Not Your Usual Doll House: Tiny 'CSI' Death Scenes Featured in Hollywood Theatre Premiere
Narrated by John Waters, "Of Dolls and Murder" is an award-winning film about an unusual collection at the Maryland medical examiner's office and the growing public fascination with forensic science.
An award-winning documentary about a unique collection of miniature death scenes and the woman who made them is slated to have its Baltimore-area premiere at the Hollywood Theatre on June 5.
Of Dolls and Murder, by Minneapolis filmmaker Susan Marks, is about the Nutshell Studies of Unexplained Death, an unusual set of 19 dollhouse-size crime scene models at the Office of the Chief Medical Examiner in Baltimore.
The Nutshell Studies were hand-crafted in the 1930-40s by Frances Glessner Lee, a wealthy Chicago socialite who founded a program to train police in forensic investigation. The models are still used for training to this day.
Largely based on actual cases, each model depicts death scenes in exquisite detail--with working lights, doors and windows that open and close, sweaters knitted with straight pins, and tiny hand-rolled cigarette butts in ashtrays.
Marks' documentary, narrated by John Waters, traces the emergence of forensic science into the popular mainstream through shows such as CSI, visits the Body Farm in Tennessee where researchers study the decomposition of human bodies, and follows Baltimore City cops as they respond to a homicide.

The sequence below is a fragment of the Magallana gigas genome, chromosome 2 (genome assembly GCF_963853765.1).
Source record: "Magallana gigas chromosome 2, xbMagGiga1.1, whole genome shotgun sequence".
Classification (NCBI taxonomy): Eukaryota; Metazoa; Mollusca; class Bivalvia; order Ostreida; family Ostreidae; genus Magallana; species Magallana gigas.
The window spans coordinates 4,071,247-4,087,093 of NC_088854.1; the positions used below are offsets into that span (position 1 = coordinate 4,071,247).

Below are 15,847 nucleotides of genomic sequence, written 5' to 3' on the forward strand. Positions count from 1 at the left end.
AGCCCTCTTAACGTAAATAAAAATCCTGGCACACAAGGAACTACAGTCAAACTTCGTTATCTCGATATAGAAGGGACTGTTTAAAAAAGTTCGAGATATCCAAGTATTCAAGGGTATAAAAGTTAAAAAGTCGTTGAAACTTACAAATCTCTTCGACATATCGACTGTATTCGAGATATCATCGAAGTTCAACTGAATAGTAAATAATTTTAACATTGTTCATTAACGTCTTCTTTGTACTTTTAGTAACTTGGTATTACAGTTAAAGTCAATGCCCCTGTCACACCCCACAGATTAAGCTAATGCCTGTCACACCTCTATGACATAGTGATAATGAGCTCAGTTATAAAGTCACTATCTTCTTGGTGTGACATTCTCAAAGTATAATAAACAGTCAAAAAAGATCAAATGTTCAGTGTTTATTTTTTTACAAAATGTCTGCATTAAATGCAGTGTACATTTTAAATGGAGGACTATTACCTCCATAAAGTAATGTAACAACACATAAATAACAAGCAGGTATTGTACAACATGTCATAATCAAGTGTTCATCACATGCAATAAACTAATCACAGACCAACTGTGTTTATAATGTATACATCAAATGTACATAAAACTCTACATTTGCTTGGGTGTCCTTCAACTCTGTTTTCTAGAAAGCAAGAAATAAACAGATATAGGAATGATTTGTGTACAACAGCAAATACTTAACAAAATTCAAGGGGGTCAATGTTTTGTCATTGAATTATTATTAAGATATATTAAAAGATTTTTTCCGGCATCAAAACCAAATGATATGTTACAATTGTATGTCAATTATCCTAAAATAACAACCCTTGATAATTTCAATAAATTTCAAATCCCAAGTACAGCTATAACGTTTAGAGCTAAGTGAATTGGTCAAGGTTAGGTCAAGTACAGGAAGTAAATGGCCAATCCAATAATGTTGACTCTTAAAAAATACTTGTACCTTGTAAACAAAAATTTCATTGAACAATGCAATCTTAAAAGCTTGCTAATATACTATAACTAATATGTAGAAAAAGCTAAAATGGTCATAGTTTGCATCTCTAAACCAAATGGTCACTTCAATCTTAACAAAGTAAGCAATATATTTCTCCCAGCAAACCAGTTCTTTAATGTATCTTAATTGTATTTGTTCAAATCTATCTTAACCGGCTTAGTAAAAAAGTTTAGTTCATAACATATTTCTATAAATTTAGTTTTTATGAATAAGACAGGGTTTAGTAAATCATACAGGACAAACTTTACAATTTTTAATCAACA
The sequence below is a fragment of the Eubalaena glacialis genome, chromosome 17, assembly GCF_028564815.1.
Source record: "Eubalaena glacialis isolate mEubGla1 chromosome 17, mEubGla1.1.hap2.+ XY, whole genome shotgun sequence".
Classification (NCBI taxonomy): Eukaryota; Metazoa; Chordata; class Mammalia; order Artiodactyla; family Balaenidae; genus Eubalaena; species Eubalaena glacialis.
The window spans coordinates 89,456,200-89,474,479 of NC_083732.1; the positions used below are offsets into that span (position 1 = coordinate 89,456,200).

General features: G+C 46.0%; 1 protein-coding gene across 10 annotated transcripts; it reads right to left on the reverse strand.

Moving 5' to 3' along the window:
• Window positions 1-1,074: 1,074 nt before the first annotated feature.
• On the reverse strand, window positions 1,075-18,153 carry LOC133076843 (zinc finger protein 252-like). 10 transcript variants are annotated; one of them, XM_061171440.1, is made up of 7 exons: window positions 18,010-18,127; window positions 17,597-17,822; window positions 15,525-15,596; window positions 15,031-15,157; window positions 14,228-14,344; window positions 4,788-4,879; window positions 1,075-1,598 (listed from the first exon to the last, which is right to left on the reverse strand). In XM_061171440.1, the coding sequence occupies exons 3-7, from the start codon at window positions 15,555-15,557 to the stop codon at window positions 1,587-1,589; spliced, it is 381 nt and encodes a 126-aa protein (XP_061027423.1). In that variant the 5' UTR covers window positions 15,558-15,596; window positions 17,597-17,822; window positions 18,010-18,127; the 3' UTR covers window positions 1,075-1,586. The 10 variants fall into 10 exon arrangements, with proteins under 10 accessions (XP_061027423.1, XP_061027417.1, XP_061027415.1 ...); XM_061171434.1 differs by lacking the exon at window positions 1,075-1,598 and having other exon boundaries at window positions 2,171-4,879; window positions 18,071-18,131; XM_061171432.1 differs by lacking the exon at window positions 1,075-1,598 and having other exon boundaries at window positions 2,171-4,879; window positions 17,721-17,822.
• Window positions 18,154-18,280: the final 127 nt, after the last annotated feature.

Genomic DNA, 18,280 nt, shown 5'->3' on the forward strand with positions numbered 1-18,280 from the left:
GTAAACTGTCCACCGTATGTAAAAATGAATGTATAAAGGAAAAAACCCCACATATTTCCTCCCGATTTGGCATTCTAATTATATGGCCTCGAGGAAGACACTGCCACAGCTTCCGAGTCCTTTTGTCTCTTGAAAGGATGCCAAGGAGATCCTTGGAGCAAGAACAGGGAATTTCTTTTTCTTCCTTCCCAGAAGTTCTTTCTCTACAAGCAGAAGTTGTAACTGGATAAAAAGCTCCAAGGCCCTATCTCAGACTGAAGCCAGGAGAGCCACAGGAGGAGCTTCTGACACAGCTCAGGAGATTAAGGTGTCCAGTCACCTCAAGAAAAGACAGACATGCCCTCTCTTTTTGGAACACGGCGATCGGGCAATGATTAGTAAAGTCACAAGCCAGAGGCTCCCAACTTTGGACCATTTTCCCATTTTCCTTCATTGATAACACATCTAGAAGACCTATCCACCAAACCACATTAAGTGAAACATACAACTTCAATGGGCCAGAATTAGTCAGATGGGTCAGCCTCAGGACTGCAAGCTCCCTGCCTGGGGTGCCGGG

"Because of the generosity of the Baltimore City Police Department, we were able to access so much that the public doesn't get to see," Marks said.
Of Dolls and Murder won first prize at the International Thriller and Spy Film Festival in Washington, D.C., in 2010.
The showing will be followed by a question and answer session with Marks and others who worked on the film.
"This is like a homecoming for us," Marks said. "I'm so excited to return to Baltimore with my filmmaking team. We were so touched by how wonderfully we were treated."
Since the premiere is scheduled during the training seminar at the medical examiner's office at which the models are used, Marks said that a large number of cops from Baltimore and elsewhere are expected to attend the showing.
"A lot of people in Baltimore have been waiting a long time to see this film," Marks said.
Additional showings of Of Dolls and Murder may be scheduled if the 7 p.m. show sells out, she said.
A note of disclosure: The June 5 premiere is being coordinated in collaboration with Welcome To Baltimore, Hon!, a web site maintained by Arbutus Patch editor Bruce Goldfarb.